May 13, 2016


(Guest Post by Matthew Ladner)

We had a wonkapolooza on ESAs at the American Enterprise Institute earlier this week! What- you had a friend in from out of town and couldn’t make it? Ah well not to worry the video is here:

On the first panel, our discussant MI’s Max Eden advised tapping on the expectations brakes, noting a number of practical difficulties. The biggest of these difficulties was summarized by Adam Peshek’s slide:

ESA expenses

So, yeah, this slide basically shows 70,000 ish Florida tax credit students using approximately 1,500 vendors (private schools). Meanwhile the Gardnier Scholarships programs had south of 1,600 students, but those 1,600 students made **ahem** almost 11,500 purchases.  A new set of practices and techniques will be necessary to administer such a system.

Fortunately we have practices from other policy areas to draw upon and companies highly adept at account management and oversight from Health Savings Accounts and others. It’s going to take time. In the paper and presentation I referenced the Greek myth regarding the birth of Athena- who sprung from the skull of Zeus not only fully grown, beautiful and powerful but also clothed and even armed for battle!

Alas outside the realm of myth we have little choice but to engage teams of people to grind on problems over time, as ESAs did not emerge fully formed from the mind of some mighty being as a finished product. Evolutionary improvement and innovation may not make for as good of a story as the goddess of wisdom springing forth, but for us mere mortals it will have to do. I’m anxious to see what happens next.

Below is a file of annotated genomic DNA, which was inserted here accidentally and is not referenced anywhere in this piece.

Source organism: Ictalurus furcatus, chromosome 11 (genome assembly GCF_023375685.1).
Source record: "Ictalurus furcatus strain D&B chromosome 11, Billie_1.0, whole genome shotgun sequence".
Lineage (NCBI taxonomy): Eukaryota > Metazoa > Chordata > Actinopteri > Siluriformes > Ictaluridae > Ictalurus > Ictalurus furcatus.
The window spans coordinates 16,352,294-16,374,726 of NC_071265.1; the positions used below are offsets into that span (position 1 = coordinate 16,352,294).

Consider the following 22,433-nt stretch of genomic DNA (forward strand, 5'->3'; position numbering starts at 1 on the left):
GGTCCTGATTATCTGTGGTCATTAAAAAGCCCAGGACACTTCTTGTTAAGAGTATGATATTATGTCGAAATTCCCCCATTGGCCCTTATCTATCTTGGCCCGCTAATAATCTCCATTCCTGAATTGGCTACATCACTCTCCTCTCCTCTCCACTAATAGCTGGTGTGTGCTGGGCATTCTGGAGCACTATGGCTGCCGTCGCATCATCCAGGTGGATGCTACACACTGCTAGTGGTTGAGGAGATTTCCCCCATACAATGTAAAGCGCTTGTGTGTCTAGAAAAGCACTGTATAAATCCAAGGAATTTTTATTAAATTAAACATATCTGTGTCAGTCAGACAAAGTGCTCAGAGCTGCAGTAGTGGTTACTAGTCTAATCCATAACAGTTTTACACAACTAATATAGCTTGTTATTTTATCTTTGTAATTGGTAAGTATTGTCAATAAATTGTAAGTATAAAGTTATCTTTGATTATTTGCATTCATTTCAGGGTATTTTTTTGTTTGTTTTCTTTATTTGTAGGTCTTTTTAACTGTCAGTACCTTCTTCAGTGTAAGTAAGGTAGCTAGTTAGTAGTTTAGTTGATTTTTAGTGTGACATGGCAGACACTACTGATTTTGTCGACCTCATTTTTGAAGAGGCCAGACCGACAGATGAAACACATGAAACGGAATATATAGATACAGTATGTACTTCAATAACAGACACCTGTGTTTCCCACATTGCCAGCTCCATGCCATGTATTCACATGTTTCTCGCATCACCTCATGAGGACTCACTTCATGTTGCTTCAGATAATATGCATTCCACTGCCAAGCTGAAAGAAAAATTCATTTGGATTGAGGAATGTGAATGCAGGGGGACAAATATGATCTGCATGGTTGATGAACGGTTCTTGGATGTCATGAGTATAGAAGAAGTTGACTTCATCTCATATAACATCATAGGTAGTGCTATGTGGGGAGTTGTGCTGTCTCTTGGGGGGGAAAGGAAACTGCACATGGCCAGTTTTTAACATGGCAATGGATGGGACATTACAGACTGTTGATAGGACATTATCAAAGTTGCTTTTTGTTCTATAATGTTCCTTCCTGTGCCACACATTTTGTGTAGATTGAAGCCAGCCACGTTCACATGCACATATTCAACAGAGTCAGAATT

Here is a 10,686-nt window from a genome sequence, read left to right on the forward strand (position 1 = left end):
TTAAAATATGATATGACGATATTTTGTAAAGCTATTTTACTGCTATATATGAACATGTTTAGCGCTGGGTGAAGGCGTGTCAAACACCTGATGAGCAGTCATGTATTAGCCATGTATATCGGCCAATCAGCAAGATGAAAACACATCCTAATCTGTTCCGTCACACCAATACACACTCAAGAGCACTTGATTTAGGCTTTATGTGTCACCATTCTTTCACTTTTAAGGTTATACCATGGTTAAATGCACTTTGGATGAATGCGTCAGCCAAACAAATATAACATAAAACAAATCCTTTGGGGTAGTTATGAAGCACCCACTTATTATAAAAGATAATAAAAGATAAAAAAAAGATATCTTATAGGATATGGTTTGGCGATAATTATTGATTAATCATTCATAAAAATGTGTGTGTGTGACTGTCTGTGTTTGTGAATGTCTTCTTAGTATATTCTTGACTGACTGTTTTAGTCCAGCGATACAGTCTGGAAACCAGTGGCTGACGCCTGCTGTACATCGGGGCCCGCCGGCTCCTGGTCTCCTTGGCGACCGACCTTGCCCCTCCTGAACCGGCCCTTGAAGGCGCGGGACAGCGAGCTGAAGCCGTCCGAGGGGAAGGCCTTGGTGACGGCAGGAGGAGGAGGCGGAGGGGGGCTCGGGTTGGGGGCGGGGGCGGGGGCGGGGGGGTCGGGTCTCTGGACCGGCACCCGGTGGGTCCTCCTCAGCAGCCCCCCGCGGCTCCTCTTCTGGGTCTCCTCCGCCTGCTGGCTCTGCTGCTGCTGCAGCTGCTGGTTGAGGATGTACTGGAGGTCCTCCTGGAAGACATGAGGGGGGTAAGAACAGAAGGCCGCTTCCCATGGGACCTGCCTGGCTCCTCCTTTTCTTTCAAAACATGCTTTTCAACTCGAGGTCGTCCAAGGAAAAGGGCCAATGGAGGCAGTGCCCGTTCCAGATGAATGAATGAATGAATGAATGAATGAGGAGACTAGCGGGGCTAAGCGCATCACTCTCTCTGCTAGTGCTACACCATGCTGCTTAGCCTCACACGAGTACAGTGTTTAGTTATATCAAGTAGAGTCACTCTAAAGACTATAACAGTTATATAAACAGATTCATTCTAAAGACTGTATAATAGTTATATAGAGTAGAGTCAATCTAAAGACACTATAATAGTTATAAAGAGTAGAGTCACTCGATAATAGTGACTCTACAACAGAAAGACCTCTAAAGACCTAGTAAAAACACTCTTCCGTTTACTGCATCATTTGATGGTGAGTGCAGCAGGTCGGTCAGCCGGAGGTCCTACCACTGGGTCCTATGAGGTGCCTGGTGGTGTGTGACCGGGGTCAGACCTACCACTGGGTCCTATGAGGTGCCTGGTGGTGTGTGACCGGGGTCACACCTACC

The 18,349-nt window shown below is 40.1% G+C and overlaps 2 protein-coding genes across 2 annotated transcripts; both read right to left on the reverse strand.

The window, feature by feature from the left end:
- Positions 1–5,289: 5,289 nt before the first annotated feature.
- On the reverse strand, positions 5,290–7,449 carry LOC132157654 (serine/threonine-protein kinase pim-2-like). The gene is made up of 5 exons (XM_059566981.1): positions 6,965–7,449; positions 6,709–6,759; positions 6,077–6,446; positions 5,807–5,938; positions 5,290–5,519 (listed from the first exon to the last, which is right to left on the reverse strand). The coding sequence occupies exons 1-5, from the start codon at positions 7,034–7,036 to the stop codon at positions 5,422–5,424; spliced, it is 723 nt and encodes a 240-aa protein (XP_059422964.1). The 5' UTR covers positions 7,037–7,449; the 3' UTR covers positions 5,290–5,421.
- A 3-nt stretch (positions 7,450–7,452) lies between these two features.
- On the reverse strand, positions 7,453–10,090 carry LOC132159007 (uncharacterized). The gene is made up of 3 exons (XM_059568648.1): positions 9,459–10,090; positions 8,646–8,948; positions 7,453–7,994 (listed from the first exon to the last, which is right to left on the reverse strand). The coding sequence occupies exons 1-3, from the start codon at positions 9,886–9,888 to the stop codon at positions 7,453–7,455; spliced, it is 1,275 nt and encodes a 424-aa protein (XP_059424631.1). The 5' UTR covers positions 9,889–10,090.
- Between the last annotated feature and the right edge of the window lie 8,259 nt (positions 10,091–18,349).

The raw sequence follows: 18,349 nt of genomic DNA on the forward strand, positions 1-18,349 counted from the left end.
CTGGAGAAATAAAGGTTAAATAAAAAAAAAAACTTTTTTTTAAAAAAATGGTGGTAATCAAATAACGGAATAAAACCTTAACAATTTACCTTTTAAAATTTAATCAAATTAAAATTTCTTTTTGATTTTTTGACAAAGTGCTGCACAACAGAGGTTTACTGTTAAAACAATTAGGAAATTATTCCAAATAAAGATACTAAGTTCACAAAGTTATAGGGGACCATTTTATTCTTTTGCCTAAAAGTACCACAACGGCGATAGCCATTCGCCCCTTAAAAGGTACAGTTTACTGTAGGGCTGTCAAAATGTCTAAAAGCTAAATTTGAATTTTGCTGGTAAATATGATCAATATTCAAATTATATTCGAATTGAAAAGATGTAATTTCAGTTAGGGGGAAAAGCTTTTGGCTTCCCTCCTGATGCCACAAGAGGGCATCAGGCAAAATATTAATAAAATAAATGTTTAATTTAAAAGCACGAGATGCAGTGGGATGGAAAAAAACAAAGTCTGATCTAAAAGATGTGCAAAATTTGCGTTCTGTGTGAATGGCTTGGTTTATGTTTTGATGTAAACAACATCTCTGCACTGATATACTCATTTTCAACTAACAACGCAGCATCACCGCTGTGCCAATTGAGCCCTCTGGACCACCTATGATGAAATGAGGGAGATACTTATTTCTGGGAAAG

Anyway- great event and thanks especially to our friends at AEI for hosting it. Also make sure to see Anna Egalite’s guest blogging on RHSU on ESAs and also Jonathan Butcher’s new report on mobile payment systems and ESAs for the Goldwater Institute. Also Heritage President Jim DeMint tells a Texas suffering from parental choice dehydration to jump on in, the school choice water is fine!



Response to Charter Competition

August 6, 2013

Check out the new article in Education Next by my current and former students, Marc Holley, Anna Egalite, and Marty Lueken on how traditional public school systems respond to competition from charters.  Using an innovative technique they gauge the types of responses exhibited by a dozen school districts.  While traditional districts engage in some non-constructive reactions, like focusing on blocking or regulating charters to minimize the competitive threat, overall they find districts rising to the challenge in positive ways.  In particular they are finding that districts often respond to charter competition by  replicating charter practices, collaborating with charters, developing innovative schools and programs, and expanding school offerings.

Of course, this analysis does not demonstrate that these positive reactions are resulting in improved student outcomes.  But responding positively is the first step that we hope will lead to better outcomes.  It is certainly a big change from earlier analyses that found districts focused almost exclusively on fighting and blocking charters.  It appears school districts have come to realize that charter competition is here to stay and it is best to try to rise to the challenge rather than squash the competition.

%d bloggers like this: